How to build diverse teams in marketing and content

Subscribe to Blog via Email

Enter your email address to subscribe to this blog and receive notifications of new posts by email.

Building and maintaining diverse teams can make our content and marketing strategy better. No doubt about it. Different backgrounds, life experiences, and skills can round out a team to set us up for better business success.

That’s the topic Michelle Ngome, an inclusive marketing expert, and I discussed on an episode of The Business Storytelling Show.

What is a diverse team?

What does a diverse team look like? It’s easy to explain what it does not look like. When everyone is the same – think five white guys or really any constellation of people that is the same. That is not a diverse team.

A diverse team should reflect our target market, audience, and society.

[Tweet “If everyone on the team is the same, that’s NOT a diverse team.”]

How to build a diverse team?

In many cases, there’s no geographical boundary to building a content or marketing team. I know some people try to tell you that everyone still has to sit at desks next to each other to work. There certainly is the truth that in-person collaboration can be helpful from time to time.

But, content strategists and marketing ops teams create content, campaigns, and review metrics – among other things. There’s no advantage to sitting next to somebody else while doing those tasks. On the other hand, it might even be disadvantageous to have people nearby and be interrupted by unrelated chit-chatter. Working remotely can work.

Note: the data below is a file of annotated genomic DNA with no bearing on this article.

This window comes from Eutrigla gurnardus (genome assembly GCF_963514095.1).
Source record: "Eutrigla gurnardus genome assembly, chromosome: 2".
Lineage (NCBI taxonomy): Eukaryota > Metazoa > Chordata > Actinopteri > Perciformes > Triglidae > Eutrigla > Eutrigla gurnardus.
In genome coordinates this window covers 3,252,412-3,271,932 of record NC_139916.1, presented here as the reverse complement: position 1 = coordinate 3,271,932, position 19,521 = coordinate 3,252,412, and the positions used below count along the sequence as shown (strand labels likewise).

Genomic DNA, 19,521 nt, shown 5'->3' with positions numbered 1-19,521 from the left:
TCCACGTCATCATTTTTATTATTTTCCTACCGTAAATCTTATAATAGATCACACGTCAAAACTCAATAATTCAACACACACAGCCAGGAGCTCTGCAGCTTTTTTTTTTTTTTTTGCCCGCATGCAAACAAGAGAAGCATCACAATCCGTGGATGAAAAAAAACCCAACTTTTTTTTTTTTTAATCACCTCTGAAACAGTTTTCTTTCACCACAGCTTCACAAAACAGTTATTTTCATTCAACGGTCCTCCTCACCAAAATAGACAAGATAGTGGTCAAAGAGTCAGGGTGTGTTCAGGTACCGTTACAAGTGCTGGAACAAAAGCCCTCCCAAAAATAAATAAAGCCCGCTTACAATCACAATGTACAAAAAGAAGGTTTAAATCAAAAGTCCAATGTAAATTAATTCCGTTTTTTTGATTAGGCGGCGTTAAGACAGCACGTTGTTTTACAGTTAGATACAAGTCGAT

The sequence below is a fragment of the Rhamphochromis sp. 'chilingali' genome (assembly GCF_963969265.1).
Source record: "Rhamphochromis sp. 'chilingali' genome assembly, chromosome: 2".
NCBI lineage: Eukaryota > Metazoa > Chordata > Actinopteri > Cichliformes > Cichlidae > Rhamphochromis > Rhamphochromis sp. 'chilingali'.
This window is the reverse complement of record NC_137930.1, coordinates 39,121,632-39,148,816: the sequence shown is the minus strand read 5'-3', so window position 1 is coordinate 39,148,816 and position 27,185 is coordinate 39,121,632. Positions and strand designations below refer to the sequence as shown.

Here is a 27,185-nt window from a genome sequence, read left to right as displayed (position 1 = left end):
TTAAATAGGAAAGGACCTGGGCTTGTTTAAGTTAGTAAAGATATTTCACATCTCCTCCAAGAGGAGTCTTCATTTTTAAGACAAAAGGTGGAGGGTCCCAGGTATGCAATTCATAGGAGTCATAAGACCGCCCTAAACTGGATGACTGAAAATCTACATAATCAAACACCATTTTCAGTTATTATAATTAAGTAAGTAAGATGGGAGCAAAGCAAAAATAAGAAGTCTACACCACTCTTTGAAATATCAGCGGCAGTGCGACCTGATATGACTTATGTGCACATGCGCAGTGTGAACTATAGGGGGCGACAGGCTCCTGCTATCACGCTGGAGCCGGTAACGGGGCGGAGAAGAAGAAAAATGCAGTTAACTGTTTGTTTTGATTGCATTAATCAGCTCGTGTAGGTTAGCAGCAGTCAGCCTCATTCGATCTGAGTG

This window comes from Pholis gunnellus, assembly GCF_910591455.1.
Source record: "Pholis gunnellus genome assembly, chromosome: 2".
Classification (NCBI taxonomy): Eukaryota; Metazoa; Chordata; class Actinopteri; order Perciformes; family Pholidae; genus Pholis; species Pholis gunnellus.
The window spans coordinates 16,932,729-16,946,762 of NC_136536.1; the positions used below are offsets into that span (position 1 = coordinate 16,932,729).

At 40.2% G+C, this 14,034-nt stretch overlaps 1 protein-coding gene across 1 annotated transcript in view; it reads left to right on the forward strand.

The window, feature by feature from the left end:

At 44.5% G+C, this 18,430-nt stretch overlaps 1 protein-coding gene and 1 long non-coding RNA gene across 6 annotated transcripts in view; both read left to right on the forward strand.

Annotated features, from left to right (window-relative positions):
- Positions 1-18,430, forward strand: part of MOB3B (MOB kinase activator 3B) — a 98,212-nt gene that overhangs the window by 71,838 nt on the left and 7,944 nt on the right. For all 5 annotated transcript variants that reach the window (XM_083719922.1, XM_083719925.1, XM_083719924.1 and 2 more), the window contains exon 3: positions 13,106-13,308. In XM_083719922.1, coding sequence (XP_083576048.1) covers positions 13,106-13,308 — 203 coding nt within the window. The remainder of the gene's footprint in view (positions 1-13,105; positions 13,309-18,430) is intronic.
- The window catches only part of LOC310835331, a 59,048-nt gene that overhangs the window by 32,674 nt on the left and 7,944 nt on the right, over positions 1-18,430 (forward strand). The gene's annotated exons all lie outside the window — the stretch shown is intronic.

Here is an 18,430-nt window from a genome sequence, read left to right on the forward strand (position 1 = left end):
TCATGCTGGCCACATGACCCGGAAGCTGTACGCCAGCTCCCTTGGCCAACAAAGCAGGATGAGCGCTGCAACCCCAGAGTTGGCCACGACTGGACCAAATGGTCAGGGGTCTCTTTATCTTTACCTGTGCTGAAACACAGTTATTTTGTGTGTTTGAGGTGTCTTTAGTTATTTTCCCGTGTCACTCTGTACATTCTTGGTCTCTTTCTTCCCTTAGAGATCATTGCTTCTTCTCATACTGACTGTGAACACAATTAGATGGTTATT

Read next: My content performance philosophy and how teams can implement it

The awareness and commitment

Like many things, it needs to start with the awareness that you are trying to build a diverse team. That includes looking at the current group. Who is currently on the team? Where are the gaps, and how can we fill them.

Then there needs to be a commitment to building a diverse and high-performing team.

The implementation

Sometimes people will say that they can’t hire a more diverse team because the applicant pool is what it is. I can certainly hear that argument. If I’m hiring in Iowa, where I live, and over 90 percent of residents are white, it is certainly much more likely to get white applicants than other races.

That’s why leaders can’t be stuck wanting to hire in just one location. Expand the geography of where team members can be located.

[Tweet “Hiring a distributed team can help with diversity.”]

Also, consider where you are posting openings, Michelle said. For example, publish an opening on the African-American Marketing Association’s job board to reach Black marketers.

Consider other places where you might need to advertise or post your opening. Don’t forget about networking with groups and others that can make an introduction.

Read next: How to improve written communication skills

If you need help, you can also connect with Michelle.

Why diverse teams are crucial

Having a diverse team can make our strategies so much better. The different opinions, thoughts, and ideas can help us be more creative and perhaps be even more efficient at being creative. And, after all, being creative and doing it within the goals of a business can help our companies stand out, which after all is what marketing and content strategy try to accomplish.


Listen to my podcast